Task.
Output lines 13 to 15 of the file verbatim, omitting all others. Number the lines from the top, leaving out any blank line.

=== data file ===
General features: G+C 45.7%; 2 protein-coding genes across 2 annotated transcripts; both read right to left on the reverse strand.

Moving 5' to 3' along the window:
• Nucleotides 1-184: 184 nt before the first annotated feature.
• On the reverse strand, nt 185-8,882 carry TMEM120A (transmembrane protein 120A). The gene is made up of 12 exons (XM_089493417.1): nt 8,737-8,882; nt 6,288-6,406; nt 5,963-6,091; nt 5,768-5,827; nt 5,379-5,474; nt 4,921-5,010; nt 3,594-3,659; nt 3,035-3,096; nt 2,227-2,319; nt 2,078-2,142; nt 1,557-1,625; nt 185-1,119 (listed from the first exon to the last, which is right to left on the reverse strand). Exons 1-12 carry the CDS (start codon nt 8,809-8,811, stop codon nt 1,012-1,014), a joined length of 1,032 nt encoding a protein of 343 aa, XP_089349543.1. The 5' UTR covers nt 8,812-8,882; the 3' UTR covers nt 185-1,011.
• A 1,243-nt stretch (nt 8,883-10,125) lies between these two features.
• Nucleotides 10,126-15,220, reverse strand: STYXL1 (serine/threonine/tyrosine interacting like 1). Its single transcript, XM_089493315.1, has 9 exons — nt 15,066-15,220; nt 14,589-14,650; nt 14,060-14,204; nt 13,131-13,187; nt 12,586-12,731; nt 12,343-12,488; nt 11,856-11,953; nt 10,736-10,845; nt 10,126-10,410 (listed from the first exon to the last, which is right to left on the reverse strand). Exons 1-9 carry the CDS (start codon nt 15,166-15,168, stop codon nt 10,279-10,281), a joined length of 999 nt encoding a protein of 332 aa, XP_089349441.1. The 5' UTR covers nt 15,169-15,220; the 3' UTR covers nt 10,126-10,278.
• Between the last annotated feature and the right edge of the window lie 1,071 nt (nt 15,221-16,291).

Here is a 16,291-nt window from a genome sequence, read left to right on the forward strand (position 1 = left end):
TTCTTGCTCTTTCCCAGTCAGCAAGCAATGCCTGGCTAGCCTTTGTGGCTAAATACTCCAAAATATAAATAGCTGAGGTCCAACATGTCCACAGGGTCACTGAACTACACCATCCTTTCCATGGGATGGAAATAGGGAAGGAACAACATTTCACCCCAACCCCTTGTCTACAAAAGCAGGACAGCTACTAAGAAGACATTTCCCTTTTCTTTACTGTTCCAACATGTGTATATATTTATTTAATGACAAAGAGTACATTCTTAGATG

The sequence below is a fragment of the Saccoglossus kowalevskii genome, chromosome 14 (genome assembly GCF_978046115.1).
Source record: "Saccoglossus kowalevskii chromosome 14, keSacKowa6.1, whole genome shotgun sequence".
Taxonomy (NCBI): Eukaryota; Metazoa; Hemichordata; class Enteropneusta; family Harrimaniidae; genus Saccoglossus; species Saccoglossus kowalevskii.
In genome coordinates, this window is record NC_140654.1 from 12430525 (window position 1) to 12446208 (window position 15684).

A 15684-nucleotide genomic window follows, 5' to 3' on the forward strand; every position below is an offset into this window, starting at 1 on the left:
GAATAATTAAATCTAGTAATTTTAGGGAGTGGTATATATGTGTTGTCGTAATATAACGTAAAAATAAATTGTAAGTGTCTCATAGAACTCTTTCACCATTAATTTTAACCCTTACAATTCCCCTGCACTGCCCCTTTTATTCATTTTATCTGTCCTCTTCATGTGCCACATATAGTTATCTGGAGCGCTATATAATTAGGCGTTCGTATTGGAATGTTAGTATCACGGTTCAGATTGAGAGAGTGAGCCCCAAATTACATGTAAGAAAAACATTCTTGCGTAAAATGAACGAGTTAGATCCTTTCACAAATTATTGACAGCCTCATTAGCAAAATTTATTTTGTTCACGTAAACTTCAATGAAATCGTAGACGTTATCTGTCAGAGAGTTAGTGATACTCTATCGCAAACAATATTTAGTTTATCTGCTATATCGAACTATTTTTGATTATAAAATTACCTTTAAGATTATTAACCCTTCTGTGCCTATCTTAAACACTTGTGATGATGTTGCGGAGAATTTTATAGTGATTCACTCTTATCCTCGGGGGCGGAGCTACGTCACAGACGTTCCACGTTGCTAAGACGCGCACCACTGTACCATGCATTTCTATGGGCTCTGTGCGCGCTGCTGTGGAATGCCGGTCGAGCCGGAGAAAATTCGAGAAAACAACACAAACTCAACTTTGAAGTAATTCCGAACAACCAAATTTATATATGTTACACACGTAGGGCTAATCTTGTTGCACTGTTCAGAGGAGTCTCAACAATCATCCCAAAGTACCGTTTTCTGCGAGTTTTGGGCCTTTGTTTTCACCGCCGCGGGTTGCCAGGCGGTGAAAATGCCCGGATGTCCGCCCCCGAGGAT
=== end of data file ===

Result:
In genome coordinates, this window is record NC_140654.1 from 12430525 (window position 1) to 12446208 (window position 15684).

A 15684-nucleotide genomic window follows, 5' to 3' on the forward strand; every position below is an offset into this window, starting at 1 on the left:
GAATAATTAAATCTAGTAATTTTAGGGAGTGGTATATATGTGTTGTCGTAATATAACGTAAAAATAAATTGTAAGTGTCTCATAGAACTCTTTCACCATTAATTTTAACCCTTACAATTCCCCTGCACTGCCCCTTTTATTCATTTTATCTGTCCTCTTCATGTGCCACATATAGTTATCTGGAGCGCTATATAATTAGGCGTTCGTATTGGAATGTTAGTATCACGGTTCAGATTGAGAGAGTGAGCCCCAAATTACATGTAAGAAAAACATTCTTGCGTAAAATGAACGAGTTAGATCCTTTCACAAATTATTGACAGCCTCATTAGCAAAATTTATTTTGTTCACGTAAACTTCAATGAAATCGTAGACGTTATCTGTCAGAGAGTTAGTGATACTCTATCGCAAACAATATTTAGTTTATCTGCTATATCGAACTATTTTTGATTATAAAATTACCTTTAAGATTATTAACCCTTCTGTGCCTATCTTAAACACTTGTGATGATGTTGCGGAGAATTTTATAGTGATTCACTCTTATCCTCGGGGGCGGAGCTACGTCACAGACGTTCCACGTTGCTAAGACGCGCACCACTGTACCATGCATTTCTATGGGCTCTGTGCGCGCTGCTGTGGAATGCCGGTCGAGCCGGAGAAAATTCGAGAAAACAACACAAACTCAACTTTGAAGTAATTCCGAACAACCAAATTTATATATGTTACACACGTAGGGCTAATCTTGTTGCACTGTTCAGAGGAGTCTCAACAATCATCCCAAAGTACCGTTTTCTGCGAGTTTTGGGCCTTTGTTTTCACCGCCGCGGGTTGCCAGGCGGTGAAAATGCCCGGATGTCCGCCCCCGAGGAT